Also in school news, a two-year-long court battle was settled with the city and 15 Alexandria homeowners were settled regarding the addition of stadium lights to Parker-Gray Stadium at T.C. Williams High School.

The Week in Crime

The week started with news that there were two shootings in Alexandria over the weekend.

The was also the story of a 17-year-old on the run since last month after allegedly stealing a car in the West End. The juvenile, who later admitted stealing the car, was seen by the victim — a federal law enforcement officer — driving past his house, and the victim got into another of his cars and followed the suspect. The victim got the juvenile out of his car and held him at the scene until police arrived, and the juvenile left the area after being charged.

We also covered the story of the ‘Beltway Bank Bandit’. Freddie Lee McRae, 34, of Washington D.C., pleaded guilty to three counts of brandishing a firearm during a series of bank and shoe store robberies in and around Alexandria in 2018 and 2019. He will be sentenced on February 23, 2021, and faces up to life in prison and a mandatory minimum of 21 years in prison.

Health and Business

As of Friday there were 76 deaths attributed to the coronavirus in Alexandria, and the case count stands at 4,444, according to the Virginia Department of Health. Latino residents continue to lead the case count.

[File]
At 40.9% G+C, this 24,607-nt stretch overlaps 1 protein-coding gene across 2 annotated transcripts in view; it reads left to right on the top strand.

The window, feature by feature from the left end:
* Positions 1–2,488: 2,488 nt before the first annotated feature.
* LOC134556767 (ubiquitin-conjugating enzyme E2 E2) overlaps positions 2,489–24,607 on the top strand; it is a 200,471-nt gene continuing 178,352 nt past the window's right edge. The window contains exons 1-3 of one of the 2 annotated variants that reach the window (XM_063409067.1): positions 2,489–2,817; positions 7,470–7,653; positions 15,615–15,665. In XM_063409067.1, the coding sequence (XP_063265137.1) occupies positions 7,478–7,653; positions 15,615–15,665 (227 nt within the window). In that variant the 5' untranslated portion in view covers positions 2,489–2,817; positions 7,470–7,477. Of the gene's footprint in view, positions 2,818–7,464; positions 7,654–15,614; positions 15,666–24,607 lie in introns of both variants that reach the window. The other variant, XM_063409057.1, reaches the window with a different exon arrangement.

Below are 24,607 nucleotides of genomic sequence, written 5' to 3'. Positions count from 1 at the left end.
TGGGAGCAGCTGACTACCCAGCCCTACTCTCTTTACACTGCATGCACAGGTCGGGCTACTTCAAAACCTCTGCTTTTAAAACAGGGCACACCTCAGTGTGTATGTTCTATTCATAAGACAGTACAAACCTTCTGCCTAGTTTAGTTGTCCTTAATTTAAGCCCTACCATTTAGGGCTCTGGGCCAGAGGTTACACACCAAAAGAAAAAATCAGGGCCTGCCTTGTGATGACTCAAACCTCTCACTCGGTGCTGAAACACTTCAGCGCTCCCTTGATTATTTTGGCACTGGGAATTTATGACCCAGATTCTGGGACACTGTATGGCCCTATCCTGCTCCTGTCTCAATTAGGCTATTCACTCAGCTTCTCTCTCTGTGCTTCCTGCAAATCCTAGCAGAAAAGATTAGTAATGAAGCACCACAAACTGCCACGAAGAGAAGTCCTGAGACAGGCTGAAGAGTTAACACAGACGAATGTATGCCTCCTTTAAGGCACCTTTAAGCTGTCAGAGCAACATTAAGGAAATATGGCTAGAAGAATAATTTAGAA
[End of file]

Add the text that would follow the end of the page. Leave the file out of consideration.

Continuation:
We also reported that longtime Del Ray staple, Al’s Steak House, is for sale since the owner passed away.

This week also saw fewer continued and initial unemployment claims in Alexandria.

Here are ALXnow’s top stories of the week in Alexandria:

  1. Alexandrians with Joe Biden Yard Signs Get Anonymous Letters Saying Biden is a Pedophile
  2. Del Ray Staple Al’s Steak House for Sale After Owner’s Death
  3. Republican Jeff Jordan Running Uphill Battle Against Incumbent Rep. Don Beyer
  4. Braddock West Project Headed to Planning Commission Later This Year
  5. Identity Released of Old Town North Suspect Killed in Shootout
  6. Soft Opening for New Chicken Joint in North Old Town Today
  7. Alexandria Parents Start #OpenACPS Sign Campaign as School System Begins Partial Reopening
  8. Juvenile Allegedly Steals Car and is Tracked Down by Victim in the West End
  9. BREAKING: Massive Power Outage Reported in Alexandria
  10. The Alexandria Drive-In Just Kicked Off an Encore Series on Halloween
  11. Did You Know: The Tall Ship Providence Encountered a Ghost Ship in 1777

Have a safe weekend!